In a recently published report in JAIDS, Willi McFarland, MD, PhD and colleagues describe HIV seroconversion trends among trans women in San Francisco from 2017 – 2019 collected in the TransNational Study. Young trans women (aged 18 – 24) had a significantly higher HIV incidence, as did Latinx trans women and trans women of color.
“Perhaps the most disheartening finding is the elevated HIV incidence among young trans women,” the authors said. “The nearly four-fold higher incidence among transgender youth predicts a continuing high burden of infection for years to come.”
“San Francisco is a small city with a lot of services for trans folks,” said Erin Wilson, DrPh, MPH, who reported some results from the study at IAS 2019. “This substantial transmission continues despite unparalleled access to gender-affirming medical procedures and social services.”
The TransNational Study enrolled a total of 415 HIV-negative trans women, with 377 completing the 18-month study. Over the course of the study, participants received HIV testing, referrals to PrEP, and referrals to HIV care (for those who tested positive during the study). There were eight seroconversions that occurred over the course of the study, for an overall incidence rate of 1.3 per 100 person years (py).
The trans women who seroconverted were significantly more likely to be young, identify as Latinx or a trans woman of color, have a history of incarceration, and be without health insurance.
Young trans women ages 18 – 24 had an HIV incidence rate significantly higher than trans women who were older (3.7 per 100 py versus 1.2 per 100 py). Latinx trans women (2.6 per 100 py) and trans women of color (2.2 per 100 py) had significantly higher incidence rates than white trans women. Trans women who had been incarcerated (2.3 per 100 py) and those without health insurance (5.8 per 100 py) also experienced higher HIV incidence rates.
“Structural factors disproportionately affecting trans women of color are also tied to poor HIV care outcomes and suboptimal access to HIV prevention use,” the authors said. “Such risks are exacerbated in our city, which has wide disparities in wealth, housing and employment opportunities.”
McFarland, W. and colleagues. High HIV Incidence Among Young and Racial/Ethnic Minority Transgender Women in San Francisco. JAIDS, May, 2020.
Hear more from Erin Wilson, DrPH, MPH
Erin Wilson, DrPH, MPH shares research conducted with trans women in San Francisco, and explains why simply providing accessible gender-affirming services and HIV prevention and care isn’t enough to offset the inequities, discrimination and disadvantages that trans women may experience.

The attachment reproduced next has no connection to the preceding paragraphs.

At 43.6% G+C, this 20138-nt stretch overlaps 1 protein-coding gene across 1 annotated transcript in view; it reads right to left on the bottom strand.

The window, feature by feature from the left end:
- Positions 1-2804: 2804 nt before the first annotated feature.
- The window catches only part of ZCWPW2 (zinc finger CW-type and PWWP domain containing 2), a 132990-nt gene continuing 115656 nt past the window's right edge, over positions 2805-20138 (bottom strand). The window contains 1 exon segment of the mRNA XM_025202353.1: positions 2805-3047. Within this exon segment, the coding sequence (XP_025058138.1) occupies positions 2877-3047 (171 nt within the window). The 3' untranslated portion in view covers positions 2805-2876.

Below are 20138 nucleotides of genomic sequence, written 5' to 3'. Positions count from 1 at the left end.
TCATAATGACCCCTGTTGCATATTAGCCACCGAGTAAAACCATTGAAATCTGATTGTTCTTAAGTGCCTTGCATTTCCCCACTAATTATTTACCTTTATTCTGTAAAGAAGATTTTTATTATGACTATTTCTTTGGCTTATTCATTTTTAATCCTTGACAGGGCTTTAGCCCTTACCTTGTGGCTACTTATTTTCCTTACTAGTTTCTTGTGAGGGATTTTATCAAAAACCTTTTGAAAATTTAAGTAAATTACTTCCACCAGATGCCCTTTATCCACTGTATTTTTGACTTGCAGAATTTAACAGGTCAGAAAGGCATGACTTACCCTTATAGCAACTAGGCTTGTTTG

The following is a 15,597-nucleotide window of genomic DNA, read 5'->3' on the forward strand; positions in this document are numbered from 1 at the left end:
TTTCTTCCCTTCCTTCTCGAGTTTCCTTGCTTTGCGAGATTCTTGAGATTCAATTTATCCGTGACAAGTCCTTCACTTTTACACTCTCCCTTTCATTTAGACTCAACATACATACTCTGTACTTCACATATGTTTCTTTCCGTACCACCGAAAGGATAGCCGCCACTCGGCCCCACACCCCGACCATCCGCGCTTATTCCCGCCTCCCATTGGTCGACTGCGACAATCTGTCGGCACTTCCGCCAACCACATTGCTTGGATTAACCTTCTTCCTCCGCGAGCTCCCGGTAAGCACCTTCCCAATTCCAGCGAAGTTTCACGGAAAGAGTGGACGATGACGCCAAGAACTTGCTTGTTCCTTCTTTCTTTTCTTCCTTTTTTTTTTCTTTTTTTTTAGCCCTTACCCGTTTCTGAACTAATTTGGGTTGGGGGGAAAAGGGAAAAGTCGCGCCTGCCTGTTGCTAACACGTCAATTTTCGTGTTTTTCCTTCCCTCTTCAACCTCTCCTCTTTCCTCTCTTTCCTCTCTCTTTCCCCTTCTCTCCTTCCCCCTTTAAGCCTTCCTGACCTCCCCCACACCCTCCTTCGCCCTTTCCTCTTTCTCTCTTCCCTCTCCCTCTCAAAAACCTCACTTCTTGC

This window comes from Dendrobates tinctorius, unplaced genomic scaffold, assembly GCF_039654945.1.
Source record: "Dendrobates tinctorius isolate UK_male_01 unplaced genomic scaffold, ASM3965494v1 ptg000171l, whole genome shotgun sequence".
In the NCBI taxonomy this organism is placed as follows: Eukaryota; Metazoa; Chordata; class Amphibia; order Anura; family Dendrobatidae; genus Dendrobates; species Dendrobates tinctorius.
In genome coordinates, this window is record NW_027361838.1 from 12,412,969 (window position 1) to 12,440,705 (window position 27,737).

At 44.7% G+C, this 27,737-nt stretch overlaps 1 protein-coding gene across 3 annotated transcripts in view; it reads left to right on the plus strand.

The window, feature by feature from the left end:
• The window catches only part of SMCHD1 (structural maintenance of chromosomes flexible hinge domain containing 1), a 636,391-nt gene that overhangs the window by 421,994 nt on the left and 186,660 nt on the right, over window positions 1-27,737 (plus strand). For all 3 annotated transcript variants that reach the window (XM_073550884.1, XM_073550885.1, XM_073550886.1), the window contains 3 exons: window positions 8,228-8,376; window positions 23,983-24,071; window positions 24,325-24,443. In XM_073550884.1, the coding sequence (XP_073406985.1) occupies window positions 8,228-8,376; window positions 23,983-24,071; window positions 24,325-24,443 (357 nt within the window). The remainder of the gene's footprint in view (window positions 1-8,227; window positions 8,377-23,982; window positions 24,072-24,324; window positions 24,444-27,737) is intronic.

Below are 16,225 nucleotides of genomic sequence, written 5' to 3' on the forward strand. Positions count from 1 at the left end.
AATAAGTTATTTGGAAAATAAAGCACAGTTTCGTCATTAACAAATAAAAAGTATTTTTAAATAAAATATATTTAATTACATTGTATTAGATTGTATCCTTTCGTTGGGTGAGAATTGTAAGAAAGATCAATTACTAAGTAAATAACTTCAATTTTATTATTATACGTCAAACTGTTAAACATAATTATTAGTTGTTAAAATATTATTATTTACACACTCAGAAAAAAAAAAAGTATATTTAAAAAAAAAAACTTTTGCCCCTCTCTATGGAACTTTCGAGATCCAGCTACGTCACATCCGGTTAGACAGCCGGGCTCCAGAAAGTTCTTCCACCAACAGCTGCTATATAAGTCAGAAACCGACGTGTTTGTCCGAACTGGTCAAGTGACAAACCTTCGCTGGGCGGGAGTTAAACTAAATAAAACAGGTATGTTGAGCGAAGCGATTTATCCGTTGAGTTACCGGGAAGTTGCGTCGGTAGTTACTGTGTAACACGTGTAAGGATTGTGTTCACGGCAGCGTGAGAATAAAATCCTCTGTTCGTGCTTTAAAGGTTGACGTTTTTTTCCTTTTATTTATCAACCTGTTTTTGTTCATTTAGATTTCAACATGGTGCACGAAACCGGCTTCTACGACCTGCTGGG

Resources for trans women in San Francisco:
STRIDE: Transgender Hormone Therapy Program at St. James Infirmary
St. James Infirmary provides gender-affirming hormone therapy to participants. Check the schedule for services during COVID-19.
Trans Health at San Francisco AIDS Foundation
You can access a variety of gender-affirming care options including hormone prescriptions, hormone level checks, and hormone injection assistance, in addition to peer support through our TransLife social support program.
Transgender Clinic of Tom Waddell Health Center
In addition to gender-affirming care, you can access multidisciplinary primary care for all medical issues (not just issues related to gender), and mental health and social services. Call the voicemail line at 415-355-7588 for info about services during COVID-19.
Transgender Health at San Francisco Community Health Center
Access gender-affirming interventions, including hormone therapy, surgery, facial hair removal, interventions for the modification of speech and communication, and behavioral adaptations such as genital tucking or packing, or chest binding. Trans Thrive is currently suspended during COVID-19, but essential health services are being provided essential services to trans and gender non-conforming community members.
Lyon Martin Health Services
Access medical care, sexual and reproductive health care, and gender-affirming care. Lyon Martin is currently open during COVID-19. Call 415-565-7667 to make an appointment.